By Gerrit-Jan Albers, Service Delivery Manager at RDB Consulting
In the modern enterprise, information is king and the database is the heart of the organisation. All of the essential information about the organisation and its customers is stored in this mission critical hub, which in turns supports important business applications, and without the database the business grinds to a halt.
Many issues have the ability to affect the performance of the database, and these points of failure represent a serious threat to the business continuity and viability of an enterprise. If downtime of the database is experienced for any reason, organisations face the reality of losing customers because they are unable to provide services, which means lost income and unacceptable levels of risk for the business.
More often than not, however, these potentially damaging incidents can be prevented through proactive monitoring of the database and other aspects of the IT environment, alerting organisations to issues before they can escalate into real problems. This results in a more stable infrastructure, in turn providing a more stable business service, both to the organisation itself and the end customer.
A proactive monitoring service offers a solution to enable businesses to address many points of failure in the database and extended IT environment before they become real problems. Alerts are sent out once thresholds are reached for certain issues, allowing these to be addressed before they can escalate and cause downtime or impact performance of the database. And while not all problems can be predicted, such as power failures, a proactive monitoring service will alert organisations to these in short order, allowing them to be dealt with quickly. This type of service allows organisations to not only monitor and alert on problems, it also enables a history of all past issues to be recorded, so problems can be accurately investigated to prevent reoccurrence.
A reactive approach to the database is not only inefficient, it also means that issues have already caused downtime and loss of service before they are dealt with. As an example, if disk space runs out, data can become corrupted and the database will experience performance issues and may even shut down, preventing access and resulting in lost productivity. Allowing this to happen means it is already too late, and fixing the problem becomes more complex and costly as a result. However if the organisation is alerted when disk space reaches a specified threshold, the issue can be remedied before space runs out, preventing the host of problems that may have occurred when dealing with this reactively.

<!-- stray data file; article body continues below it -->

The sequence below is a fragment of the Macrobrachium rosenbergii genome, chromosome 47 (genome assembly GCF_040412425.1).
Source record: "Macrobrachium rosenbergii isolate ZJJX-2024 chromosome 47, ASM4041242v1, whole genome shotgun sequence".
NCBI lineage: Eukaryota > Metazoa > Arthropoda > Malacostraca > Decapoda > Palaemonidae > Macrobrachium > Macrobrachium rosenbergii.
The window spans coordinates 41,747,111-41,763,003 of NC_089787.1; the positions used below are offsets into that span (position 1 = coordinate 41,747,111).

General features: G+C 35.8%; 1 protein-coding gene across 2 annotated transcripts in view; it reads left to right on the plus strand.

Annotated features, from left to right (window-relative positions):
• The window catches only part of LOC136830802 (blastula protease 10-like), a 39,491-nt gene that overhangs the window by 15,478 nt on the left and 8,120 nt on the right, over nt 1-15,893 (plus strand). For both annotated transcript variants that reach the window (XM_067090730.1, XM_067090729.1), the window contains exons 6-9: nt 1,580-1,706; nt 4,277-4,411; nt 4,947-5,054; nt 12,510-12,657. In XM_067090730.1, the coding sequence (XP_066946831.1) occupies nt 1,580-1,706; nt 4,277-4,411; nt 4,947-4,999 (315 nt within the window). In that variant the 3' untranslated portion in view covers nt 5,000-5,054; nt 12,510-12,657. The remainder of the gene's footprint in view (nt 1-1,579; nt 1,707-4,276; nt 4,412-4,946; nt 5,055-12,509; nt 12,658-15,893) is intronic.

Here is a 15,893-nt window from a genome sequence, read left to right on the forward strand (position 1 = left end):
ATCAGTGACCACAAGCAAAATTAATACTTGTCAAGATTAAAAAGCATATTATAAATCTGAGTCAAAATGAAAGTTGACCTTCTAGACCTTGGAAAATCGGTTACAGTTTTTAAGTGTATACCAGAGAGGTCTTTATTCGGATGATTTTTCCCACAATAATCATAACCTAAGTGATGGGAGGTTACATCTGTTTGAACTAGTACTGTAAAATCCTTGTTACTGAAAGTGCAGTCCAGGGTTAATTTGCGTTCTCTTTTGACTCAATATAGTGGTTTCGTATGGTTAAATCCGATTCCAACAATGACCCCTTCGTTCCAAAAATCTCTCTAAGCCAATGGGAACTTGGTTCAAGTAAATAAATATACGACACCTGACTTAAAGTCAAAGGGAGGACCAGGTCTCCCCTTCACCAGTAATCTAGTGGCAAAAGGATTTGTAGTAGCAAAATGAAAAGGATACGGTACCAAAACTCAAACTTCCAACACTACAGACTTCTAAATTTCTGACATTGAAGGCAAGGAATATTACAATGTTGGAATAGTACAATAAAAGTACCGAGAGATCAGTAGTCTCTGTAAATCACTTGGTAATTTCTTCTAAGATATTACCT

Another issue that can become a critical problem is failing power supplies, which can result in fluctuating voltage, leading again to corrupt data and damaged hardware, as well as shut downs should the power supply fail completely. Proactive monitoring will alert the relevant people when these power supplies begin to fail to ensure that they can be replaced before causing damage. Lost data, power failures, glitches in production servers and failure to roll over to secondary environments all have the power to bring the data centre environment to its knees, and all of these problems can be remedied using a proactive monitoring service.
Proactive monitoring solutions can be run as a remote service using an outsourced provider to pick up alerts and inform the organisation of any impending problems. The service can also be run onsite, but in this instance should also be monitored offsite to ensure that all problems are picked up in a timely fashion and that issues and alerts are not overlooked.
At the end of the day, the business case for proactive monitoring comes down to the most critical business issue – money. Without the database and broader IT environment a business simply cannot run, which means loss of income, loss of productivity and higher costs to fix problems. Using a proactive monitoring solution can negate these issues, and in the long run if downtime can be minimised, the cost of monitoring is offset with higher uptime rates, and the service ultimately pays for itself.
The question businesses need to be asking themselves is not can they afford this service, but rather can they afford to be without it?